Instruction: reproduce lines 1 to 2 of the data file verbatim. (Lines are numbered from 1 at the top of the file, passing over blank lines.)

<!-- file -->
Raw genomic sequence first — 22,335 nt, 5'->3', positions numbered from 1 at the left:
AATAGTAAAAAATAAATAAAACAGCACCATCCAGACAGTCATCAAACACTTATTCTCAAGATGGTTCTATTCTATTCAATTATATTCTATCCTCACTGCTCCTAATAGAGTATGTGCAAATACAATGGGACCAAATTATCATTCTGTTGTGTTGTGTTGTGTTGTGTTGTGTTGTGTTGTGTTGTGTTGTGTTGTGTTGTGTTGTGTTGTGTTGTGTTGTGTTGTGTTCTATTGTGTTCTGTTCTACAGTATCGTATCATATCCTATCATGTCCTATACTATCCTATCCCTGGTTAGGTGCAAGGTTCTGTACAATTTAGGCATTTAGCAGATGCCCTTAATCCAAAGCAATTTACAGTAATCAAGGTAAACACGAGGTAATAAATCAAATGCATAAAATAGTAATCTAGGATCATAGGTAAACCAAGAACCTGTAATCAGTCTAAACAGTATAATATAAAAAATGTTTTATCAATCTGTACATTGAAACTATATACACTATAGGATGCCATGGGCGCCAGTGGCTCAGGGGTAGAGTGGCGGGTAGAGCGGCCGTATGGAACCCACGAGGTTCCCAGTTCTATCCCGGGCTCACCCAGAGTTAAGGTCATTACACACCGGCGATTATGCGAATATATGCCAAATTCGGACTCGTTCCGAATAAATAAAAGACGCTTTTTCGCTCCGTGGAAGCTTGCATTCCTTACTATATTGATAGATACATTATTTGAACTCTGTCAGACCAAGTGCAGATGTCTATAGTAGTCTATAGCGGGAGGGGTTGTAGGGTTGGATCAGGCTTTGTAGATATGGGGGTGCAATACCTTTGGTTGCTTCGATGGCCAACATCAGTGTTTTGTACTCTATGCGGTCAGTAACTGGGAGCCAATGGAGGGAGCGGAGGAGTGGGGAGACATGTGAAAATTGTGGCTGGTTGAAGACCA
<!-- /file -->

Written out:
Raw genomic sequence first — 22,335 nt, 5'->3', positions numbered from 1 at the left:
AATAGTAAAAAATAAATAAAACAGCACCATCCAGACAGTCATCAAACACTTATTCTCAAGATGGTTCTATTCTATTCAATTATATTCTATCCTCACTGCTCCTAATAGAGTATGTGCAAATACAATGGGACCAAATTATCATTCTGTTGTGTTGTGTTGTGTTGTGTTGTGTTGTGTTGTGTTGTGTTGTGTTGTGTTGTGTTGTGTTGTGTTGTGTTGTGTTGTGTTCTATTGTGTTCTGTTCTACAGTATCGTATCATATCCTATCATGTCCTATACTATCCTATCCCTGGTTAGGTGCAAGGTTCTGTACAATTTAGGCATTTAGCAGATGCCCTTAATCCAAAGCAATTTACAGTAATCAAGGTAAACACGAGGTAATAAATCAAATGCATAAAATAGTAATCTAGGATCATAGGTAAACCAAGAACCTGTAATCAGTCTAAACAGTATAATATAAAAAATGTTTTATCAATCTGTACATTGAAACTATATACACTATAGGATGCCATGGGCGCCAGTGGCTCAGGGGTAGAGTGGCGGGTAGAGCGGCCGTATGGAACCCACGAGGTTCCCAGTTCTATCCCGGGCTCACCCAGAGTTAAGGTCATTACACACCGGCGATTATGCGAATATATGCCAAATTCGGACTCGTTCCGAATAAATAAAAGACGCTTTTTCGCTCCGTGGAAGCTTGCATTCCTTACTATATTGATAGATACATTATTTGAACTCTGTCAGACCAAGTGCAGATGTCTATAGTAGTCTATAGCGGGAGGGGTTGTAGGGTTGGATCAGGCTTTGTAGATATGGGGGTGCAATACCTTTGGTTGCTTCGATGGCCAACATCAGTGTTTTGTACTCTATGCGGTCAGTAACTGGGAGCCAATGGAGGGAGCGGAGGAGTGGGGAGACATGTGAAAATTGTGGCTGGTTGAAGACCA